With the gray stool that I bought when my 25-year-old was one year old, I leave the house. Down, through the flower-filled courtyard and out to the street. I look up at the nine-night-old half-moon in the darkening sky. In six nights it will be full. I cross the Cardo, that renewed Roman thoroughfare, and stride down Rehov Hayehudim. I find myself walking behind two women, one in carpet slippers, one in rubber thongs, each with a black stool in her right hand. I turn left into the Hurva Square while the women walk ahead. I cross this main square of the Jewish Quarter and turn in to the remains of Tiferet Yisrael Synagogue, built in the second half of the nineteenth century as synagogue of the Old City’s Hassidic Jews. It was blown up by the Arab Legion after the fall of the Jewish Quarter in 1948.
According to legend, this synagogue owed its 22-feet-high dome to the quick wit of its founder, Nisan Bek, who took the visiting Austrian Kaiser, Franz Josef, on a tour of the Jewish Quarter. Completion of the construction of the synagogue was hindered for lack of funds (it was only completed in 1876) and it had no dome. When the Kaiser commented on the missing dome, Nissan Bek replied, “The synagogue has removed its cap in his Majesty’s honor!” Understanding the situation, and appreciating the wit of his host, the Kaiser responded, “And how much will it cost me to put the cap on?” And with this, the Kaiser donated a sizeable sum towards the completion of the building.
The Book of Lamentations will be read here tonight, Tish’a B’Av. Several other men and women hold similar stools. We all buy them for our toddlers, but on the night of the Ninth of Av, they are ours. We gather in the open courtyard that was the basement of the once-magnificent synagogue, and on the metal steps that lead to the pathway above the courtyard. This pathway is the level that the main prayer hall had been.
I pull out my flashlight and copy of the Book of Lamentations from my backpack. Others light candles. Some manage to sit under the halogen lamps. The sky has become a velvety black, the half-moon, a shining silver. Rabbi Pozen sits on the metal steps, his back to the eastern wall of the synagogue where the Holy Ark once stood. Nothing remains of the seven-sided stone bimah, surrounded by a wooden bench. He unrolls the parchment scroll. I sit on my gray stool, right above him; I see the Scroll of Lamentations with its unique layout for the first time, though I hear it read every year. He chants in his strong, deep, melodious voice, in a dirge. A security helicopter rumbles overhead. I raise my eyes a moment from my book and see its white headlight and red and blue tail-lights. This night, when thousands visit the Old City and converge at the Western Wall, security is tight.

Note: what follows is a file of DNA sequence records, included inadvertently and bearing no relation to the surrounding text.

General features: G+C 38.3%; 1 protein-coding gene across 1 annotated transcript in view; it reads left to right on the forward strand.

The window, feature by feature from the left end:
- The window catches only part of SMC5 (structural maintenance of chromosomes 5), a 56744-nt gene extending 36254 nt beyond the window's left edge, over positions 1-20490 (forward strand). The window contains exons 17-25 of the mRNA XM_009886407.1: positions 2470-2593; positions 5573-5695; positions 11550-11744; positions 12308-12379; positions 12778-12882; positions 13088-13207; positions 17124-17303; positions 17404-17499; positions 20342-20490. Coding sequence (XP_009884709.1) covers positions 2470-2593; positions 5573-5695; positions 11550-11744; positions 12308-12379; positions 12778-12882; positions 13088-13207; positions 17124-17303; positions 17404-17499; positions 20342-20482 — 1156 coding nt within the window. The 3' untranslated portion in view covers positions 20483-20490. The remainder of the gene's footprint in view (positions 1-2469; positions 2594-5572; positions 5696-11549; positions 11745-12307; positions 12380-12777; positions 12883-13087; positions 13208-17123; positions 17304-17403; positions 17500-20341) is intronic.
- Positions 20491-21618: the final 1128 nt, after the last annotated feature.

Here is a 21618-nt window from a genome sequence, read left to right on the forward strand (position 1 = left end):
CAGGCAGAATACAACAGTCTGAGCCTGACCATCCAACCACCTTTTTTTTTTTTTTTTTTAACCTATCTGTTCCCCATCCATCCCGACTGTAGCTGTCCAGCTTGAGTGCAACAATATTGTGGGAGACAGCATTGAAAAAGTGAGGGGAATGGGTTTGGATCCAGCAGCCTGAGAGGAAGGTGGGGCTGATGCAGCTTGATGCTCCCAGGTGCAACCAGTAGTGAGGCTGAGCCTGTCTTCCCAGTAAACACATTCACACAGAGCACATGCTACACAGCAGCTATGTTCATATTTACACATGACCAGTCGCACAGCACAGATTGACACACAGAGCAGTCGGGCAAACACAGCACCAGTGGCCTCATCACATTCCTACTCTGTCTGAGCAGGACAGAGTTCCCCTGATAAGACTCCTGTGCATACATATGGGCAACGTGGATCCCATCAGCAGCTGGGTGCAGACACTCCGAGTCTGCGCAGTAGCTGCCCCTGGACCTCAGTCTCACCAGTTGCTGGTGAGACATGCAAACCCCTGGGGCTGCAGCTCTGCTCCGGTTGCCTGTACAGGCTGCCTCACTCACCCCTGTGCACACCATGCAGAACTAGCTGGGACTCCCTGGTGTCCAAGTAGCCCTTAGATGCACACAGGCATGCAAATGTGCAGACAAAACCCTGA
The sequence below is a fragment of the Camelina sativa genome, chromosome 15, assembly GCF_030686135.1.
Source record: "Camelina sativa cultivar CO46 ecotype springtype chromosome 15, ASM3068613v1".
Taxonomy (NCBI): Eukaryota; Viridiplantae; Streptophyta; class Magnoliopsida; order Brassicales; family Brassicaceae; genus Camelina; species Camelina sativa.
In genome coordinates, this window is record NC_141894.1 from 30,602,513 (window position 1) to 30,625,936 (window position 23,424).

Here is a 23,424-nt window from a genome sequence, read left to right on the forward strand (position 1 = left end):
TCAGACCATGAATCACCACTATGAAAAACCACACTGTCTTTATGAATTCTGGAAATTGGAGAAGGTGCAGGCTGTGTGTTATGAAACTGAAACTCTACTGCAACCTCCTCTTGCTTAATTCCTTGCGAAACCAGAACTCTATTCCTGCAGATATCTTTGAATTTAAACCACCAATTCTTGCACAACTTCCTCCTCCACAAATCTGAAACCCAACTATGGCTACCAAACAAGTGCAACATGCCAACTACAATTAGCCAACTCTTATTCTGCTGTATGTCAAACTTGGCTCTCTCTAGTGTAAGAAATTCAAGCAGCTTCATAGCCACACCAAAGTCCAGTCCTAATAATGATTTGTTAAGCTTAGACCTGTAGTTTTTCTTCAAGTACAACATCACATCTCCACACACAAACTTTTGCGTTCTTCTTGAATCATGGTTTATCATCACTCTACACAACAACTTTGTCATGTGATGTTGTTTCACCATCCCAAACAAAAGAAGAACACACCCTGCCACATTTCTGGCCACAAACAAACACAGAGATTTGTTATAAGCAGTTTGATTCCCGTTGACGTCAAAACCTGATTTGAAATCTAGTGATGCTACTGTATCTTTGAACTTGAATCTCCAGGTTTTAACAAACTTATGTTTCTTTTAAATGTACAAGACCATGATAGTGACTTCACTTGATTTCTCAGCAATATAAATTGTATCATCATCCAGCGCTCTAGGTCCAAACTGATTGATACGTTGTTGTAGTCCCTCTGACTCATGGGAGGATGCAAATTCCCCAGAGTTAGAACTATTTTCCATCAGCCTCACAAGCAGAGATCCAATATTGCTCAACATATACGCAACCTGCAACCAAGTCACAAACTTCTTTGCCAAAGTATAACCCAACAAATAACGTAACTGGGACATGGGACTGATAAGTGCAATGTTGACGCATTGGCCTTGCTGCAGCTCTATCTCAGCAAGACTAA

In the dim light, we all silently follow Rabbi Pozen’s chant. I love the rhythm of the Prophet Jeremiah’s poetry, for poetry it is, his images vividly horrific.
After Rabbi Pozen rolls up the scroll, he continues with the chant of lamentations. At their close, I continue down to the Western Wall. Thousands are here: many of the men sit in circles on the ground or on low stools like my own, chanting lamentations, while many more stand behind the circles, as onlookers. Most communities are represented here tonight, but I don’t see any circles of Ethiopian men, only some Ethiopian women in the women’s section, and some teenage girls sitting on the low wall. Near the back wall, sit a large circle of Yemenites, chanting in unison. I recognize them by their unique pronunciation, which is hard for a non-Yemenite to understand. Some young men, from European, Hassidic backgrounds, stand staring at them. Is it possible that this is the first time they have come across Jews so unlike themselves? Can they imagine how much, as observant Jews, they have in common? Two lieutenants, their M16s at their side, sit on the ground in the circle and chant together with long-side-curled, black-suited Yemenites.
Two doves soar out from a crevice in the Wall, above our heads. The neon lights make their white wings shimmer in the black sky. If I still believed in the fairies of the tales I was brought up on as a child, I would believe that these were they. I try to catch them in my camera-frame, but they are far too fast for me. They perch on a ledge on the northern wall. By now, the moon is higher and brighter. The helicopter that I saw above Tiferet Yisrael circles above the worshippers at the Wall, from the women’s section to the men’s, and disappears behind the northern wall, only to reappear seconds later in another circuit, its bright front light like a twinkling star. The whirr of the helicopter, the chant of the Yemenites and the hum of the crowds create their own symphony.
A three-and-a-half-year-old boy with huge dark eyes and long black eyelashes comes and stands next to where I sit on my stool. His face is next to mine.
“La-la-la-la…” he sings, trying to join in the Yemenite chant.
“Sh-sh-sh,” his big sister tries to hush him. He turns to her for a second, and then turns back to face the Yemenites and the Western Wall.
I feel his childish song, in all its pure desire to join in the adult chant, only adds to the symphony of sound.
We all pray that next Tish’a B’Av should be transformed to a feast, as the Prophet Zachariah says it eventually will. But in the meantime, even the dirge of Lamentations and lamentations at the Western Wall, with the swarms of people, young and old alike, as on the festive night of Jerusalem Day, and sunrise of Shavuot and Hosha’ana Rabba, has a definite festive element.